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Nigella sativa L. as an alternative antibiotic feed supplement and effect on growth performance in weanling pigs

Branko T Petrujkić, Ross C Beier, Haiqi He, Kenneth J Genovese, Christina L Swaggerty, Michael E Hume, Tawni L Crippen, Roger B Harvey, Robin C Anderson, David J Nisbet
Journal of the science of food and agriculture 2018 v.98 no.8 pp. 3175-3181
Campylobacter, Escherichia coli, Nigella sativa, Salmonella Typhimurium, antibiotics, enteropathogens, feed conversion, feed supplements, glutamic acid, glutamine, growth performance, jejunum, oral administration, piglets, poultry, small ruminants, weanlings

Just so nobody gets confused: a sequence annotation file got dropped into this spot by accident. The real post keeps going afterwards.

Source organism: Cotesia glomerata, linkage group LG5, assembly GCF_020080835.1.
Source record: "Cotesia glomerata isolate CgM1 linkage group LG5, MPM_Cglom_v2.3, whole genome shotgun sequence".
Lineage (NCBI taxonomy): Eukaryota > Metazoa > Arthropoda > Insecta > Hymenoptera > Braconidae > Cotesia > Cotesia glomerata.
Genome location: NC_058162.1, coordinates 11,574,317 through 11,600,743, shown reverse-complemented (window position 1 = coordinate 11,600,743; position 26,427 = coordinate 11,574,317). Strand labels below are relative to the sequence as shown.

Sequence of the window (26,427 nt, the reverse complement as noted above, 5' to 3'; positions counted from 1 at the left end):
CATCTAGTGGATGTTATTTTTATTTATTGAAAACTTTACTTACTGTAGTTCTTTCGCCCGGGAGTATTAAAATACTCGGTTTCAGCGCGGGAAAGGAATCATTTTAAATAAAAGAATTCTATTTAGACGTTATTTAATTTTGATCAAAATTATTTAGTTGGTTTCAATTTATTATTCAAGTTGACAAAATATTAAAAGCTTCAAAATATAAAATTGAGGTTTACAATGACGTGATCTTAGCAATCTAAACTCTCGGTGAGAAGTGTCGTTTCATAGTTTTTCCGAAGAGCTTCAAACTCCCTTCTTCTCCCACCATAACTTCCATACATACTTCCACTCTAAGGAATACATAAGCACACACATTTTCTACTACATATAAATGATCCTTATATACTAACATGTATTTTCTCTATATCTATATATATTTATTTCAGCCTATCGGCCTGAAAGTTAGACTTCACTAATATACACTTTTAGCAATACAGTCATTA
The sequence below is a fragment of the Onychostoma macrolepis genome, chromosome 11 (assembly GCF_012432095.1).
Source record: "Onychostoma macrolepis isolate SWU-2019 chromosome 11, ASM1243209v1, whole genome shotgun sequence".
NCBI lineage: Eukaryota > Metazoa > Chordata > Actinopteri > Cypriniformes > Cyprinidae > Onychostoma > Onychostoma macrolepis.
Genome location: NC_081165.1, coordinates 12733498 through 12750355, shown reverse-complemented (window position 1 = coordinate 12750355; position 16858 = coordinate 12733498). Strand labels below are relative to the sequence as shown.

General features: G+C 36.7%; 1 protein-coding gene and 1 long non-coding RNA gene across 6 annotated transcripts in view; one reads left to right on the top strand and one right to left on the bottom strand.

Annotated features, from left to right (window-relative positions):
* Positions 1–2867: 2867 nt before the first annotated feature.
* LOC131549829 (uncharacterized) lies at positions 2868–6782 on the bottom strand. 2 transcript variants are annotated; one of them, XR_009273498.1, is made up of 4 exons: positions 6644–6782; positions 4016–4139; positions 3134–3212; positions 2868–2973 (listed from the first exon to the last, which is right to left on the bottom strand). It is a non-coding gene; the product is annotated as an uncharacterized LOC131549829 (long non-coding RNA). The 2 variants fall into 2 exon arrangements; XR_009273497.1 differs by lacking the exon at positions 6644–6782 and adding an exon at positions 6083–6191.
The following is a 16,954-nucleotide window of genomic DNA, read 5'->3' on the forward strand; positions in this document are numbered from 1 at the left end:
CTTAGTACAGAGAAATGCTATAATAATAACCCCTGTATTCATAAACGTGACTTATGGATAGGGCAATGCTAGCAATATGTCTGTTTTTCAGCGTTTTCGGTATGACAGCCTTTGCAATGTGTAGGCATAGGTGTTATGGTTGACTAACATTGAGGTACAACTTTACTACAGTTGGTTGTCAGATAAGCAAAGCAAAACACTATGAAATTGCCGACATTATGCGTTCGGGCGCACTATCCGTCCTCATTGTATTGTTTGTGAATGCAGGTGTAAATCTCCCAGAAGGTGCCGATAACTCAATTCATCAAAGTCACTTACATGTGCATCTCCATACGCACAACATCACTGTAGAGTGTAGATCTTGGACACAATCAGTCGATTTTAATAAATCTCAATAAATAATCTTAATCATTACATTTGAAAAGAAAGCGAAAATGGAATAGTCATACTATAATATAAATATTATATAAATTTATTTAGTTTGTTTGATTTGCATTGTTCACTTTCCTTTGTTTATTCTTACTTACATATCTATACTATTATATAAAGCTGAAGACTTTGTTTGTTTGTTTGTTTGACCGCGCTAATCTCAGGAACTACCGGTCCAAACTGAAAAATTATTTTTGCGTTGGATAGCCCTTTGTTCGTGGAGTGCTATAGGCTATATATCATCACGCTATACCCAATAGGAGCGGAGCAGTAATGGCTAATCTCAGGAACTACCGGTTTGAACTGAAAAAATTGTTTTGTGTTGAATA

BACKGROUND: Nigella sativa L. (NS) is a plant containing bioactive constituents such as thymoquinone. Extracts of NS improve performance and reduce enteropathogen colonization in poultry and small ruminants, but studies with swine are lacking. In two different studies oral administration of NS extracts at doses equivalent to 0, 1.5 and 4.5 g kg⁻¹ diet was assessed on piglet performance and intestinal carriage of wildtype Escherichia coli and Campylobacter, and Salmonella Typhimurium. RESULTS: Wildtype E. coli populations in the jejunal and rectal content collected 9 days after treatment began were decreased (P ≤ 0.05). Populations recovered from pigs treated with extract at 1.5 and 4.5 g kg⁻¹ diet were 0.72–1.31 log₁₀ units lower than the controls (ranging from 6.05 to 6.61 log₁₀ CFU g⁻¹). Wildtype Campylobacter and Salmonella Typhimurium were unaffected by NS treatment. Feed efficiency over the 9 days improved linearly (P < 0.05) from 3.88 with 0 NS‐treated pigs to 1.47 and 1.41 with pigs treated with NS at 1.5 and 4.5 g kg–¹ diet, respectively, possibly due to high glutamine/glutamic acid content of the NS extract. CONCLUSION: NS supplementation of weanling pigs improved feed efficiency and helped control intestinal E. coli during this vulnerable production phase. © 2017 Society of Chemical Industry